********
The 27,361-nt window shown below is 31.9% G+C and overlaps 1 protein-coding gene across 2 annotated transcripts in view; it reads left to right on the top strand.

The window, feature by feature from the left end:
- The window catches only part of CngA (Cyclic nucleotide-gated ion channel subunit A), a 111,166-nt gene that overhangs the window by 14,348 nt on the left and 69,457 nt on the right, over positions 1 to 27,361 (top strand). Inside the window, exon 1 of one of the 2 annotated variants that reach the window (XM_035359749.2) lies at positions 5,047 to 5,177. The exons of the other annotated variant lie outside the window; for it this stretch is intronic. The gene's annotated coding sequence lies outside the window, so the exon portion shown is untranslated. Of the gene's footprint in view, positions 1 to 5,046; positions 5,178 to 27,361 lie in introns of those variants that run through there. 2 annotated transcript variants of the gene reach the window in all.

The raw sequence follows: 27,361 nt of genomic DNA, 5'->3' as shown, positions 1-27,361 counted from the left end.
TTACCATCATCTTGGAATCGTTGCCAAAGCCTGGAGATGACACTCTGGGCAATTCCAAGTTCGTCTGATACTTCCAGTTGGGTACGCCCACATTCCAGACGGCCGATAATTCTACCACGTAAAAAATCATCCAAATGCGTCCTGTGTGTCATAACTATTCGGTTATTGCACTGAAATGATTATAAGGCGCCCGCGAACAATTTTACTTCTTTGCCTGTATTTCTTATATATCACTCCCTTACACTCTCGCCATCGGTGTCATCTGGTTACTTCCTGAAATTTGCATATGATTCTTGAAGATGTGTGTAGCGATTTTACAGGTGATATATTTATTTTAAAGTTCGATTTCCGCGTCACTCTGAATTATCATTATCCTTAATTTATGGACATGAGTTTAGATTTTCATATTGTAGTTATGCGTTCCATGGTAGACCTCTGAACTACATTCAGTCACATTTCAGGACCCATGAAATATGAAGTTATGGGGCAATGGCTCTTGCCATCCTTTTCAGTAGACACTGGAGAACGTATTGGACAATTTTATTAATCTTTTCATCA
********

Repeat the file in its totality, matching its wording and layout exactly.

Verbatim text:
The 27,361-nt window shown below is 31.9% G+C and overlaps 1 protein-coding gene across 2 annotated transcripts in view; it reads left to right on the top strand.

The window, feature by feature from the left end:
- The window catches only part of CngA (Cyclic nucleotide-gated ion channel subunit A), a 111,166-nt gene that overhangs the window by 14,348 nt on the left and 69,457 nt on the right, over positions 1 to 27,361 (top strand). Inside the window, exon 1 of one of the 2 annotated variants that reach the window (XM_035359749.2) lies at positions 5,047 to 5,177. The exons of the other annotated variant lie outside the window; for it this stretch is intronic. The gene's annotated coding sequence lies outside the window, so the exon portion shown is untranslated. Of the gene's footprint in view, positions 1 to 5,046; positions 5,178 to 27,361 lie in introns of those variants that run through there. 2 annotated transcript variants of the gene reach the window in all.

The raw sequence follows: 27,361 nt of genomic DNA, 5'->3' as shown, positions 1-27,361 counted from the left end.
TTACCATCATCTTGGAATCGTTGCCAAAGCCTGGAGATGACACTCTGGGCAATTCCAAGTTCGTCTGATACTTCCAGTTGGGTACGCCCACATTCCAGACGGCCGATAATTCTACCACGTAAAAAATCATCCAAATGCGTCCTGTGTGTCATAACTATTCGGTTATTGCACTGAAATGATTATAAGGCGCCCGCGAACAATTTTACTTCTTTGCCTGTATTTCTTATATATCACTCCCTTACACTCTCGCCATCGGTGTCATCTGGTTACTTCCTGAAATTTGCATATGATTCTTGAAGATGTGTGTAGCGATTTTACAGGTGATATATTTATTTTAAAGTTCGATTTCCGCGTCACTCTGAATTATCATTATCCTTAATTTATGGACATGAGTTTAGATTTTCATATTGTAGTTATGCGTTCCATGGTAGACCTCTGAACTACATTCAGTCACATTTCAGGACCCATGAAATATGAAGTTATGGGGCAATGGCTCTTGCCATCCTTTTCAGTAGACACTGGAGAACGTATTGGACAATTTTATTAATCTTTTCATCA